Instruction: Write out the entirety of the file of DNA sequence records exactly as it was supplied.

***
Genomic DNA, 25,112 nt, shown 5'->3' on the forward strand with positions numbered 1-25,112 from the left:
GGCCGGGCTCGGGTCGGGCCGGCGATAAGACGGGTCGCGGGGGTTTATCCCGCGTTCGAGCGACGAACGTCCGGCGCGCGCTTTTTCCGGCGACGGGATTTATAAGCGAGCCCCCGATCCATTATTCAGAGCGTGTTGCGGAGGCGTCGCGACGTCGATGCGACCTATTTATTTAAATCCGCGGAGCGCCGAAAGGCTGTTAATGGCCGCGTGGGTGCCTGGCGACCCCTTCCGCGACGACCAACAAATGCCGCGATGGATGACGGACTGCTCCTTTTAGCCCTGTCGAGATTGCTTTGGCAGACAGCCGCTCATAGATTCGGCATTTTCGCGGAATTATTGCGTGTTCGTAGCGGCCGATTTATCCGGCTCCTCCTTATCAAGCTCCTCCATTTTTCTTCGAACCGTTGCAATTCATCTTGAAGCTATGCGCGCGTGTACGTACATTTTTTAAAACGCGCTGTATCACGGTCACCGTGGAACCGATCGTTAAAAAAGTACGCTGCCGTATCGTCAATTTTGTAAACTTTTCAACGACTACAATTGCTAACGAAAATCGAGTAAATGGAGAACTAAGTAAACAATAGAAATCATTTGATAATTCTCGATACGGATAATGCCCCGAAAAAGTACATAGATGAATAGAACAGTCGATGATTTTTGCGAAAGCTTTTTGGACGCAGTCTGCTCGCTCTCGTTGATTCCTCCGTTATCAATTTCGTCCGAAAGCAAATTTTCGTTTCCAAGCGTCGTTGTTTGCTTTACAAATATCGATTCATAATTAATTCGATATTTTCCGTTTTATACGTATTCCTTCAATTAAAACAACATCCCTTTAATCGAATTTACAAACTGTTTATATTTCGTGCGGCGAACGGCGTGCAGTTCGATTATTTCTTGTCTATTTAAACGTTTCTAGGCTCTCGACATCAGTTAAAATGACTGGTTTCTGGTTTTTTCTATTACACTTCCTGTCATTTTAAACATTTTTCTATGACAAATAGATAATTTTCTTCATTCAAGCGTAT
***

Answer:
Genomic DNA, 25,112 nt, shown 5'->3' on the forward strand with positions numbered 1-25,112 from the left:
GGCCGGGCTCGGGTCGGGCCGGCGATAAGACGGGTCGCGGGGGTTTATCCCGCGTTCGAGCGACGAACGTCCGGCGCGCGCTTTTTCCGGCGACGGGATTTATAAGCGAGCCCCCGATCCATTATTCAGAGCGTGTTGCGGAGGCGTCGCGACGTCGATGCGACCTATTTATTTAAATCCGCGGAGCGCCGAAAGGCTGTTAATGGCCGCGTGGGTGCCTGGCGACCCCTTCCGCGACGACCAACAAATGCCGCGATGGATGACGGACTGCTCCTTTTAGCCCTGTCGAGATTGCTTTGGCAGACAGCCGCTCATAGATTCGGCATTTTCGCGGAATTATTGCGTGTTCGTAGCGGCCGATTTATCCGGCTCCTCCTTATCAAGCTCCTCCATTTTTCTTCGAACCGTTGCAATTCATCTTGAAGCTATGCGCGCGTGTACGTACATTTTTTAAAACGCGCTGTATCACGGTCACCGTGGAACCGATCGTTAAAAAAGTACGCTGCCGTATCGTCAATTTTGTAAACTTTTCAACGACTACAATTGCTAACGAAAATCGAGTAAATGGAGAACTAAGTAAACAATAGAAATCATTTGATAATTCTCGATACGGATAATGCCCCGAAAAAGTACATAGATGAATAGAACAGTCGATGATTTTTGCGAAAGCTTTTTGGACGCAGTCTGCTCGCTCTCGTTGATTCCTCCGTTATCAATTTCGTCCGAAAGCAAATTTTCGTTTCCAAGCGTCGTTGTTTGCTTTACAAATATCGATTCATAATTAATTCGATATTTTCCGTTTTATACGTATTCCTTCAATTAAAACAACATCCCTTTAATCGAATTTACAAACTGTTTATATTTCGTGCGGCGAACGGCGTGCAGTTCGATTATTTCTTGTCTATTTAAACGTTTCTAGGCTCTCGACATCAGTTAAAATGACTGGTTTCTGGTTTTTTCTATTACACTTCCTGTCATTTTAAACATTTTTCTATGACAAATAGATAATTTTCTTCATTCAAGCGTAT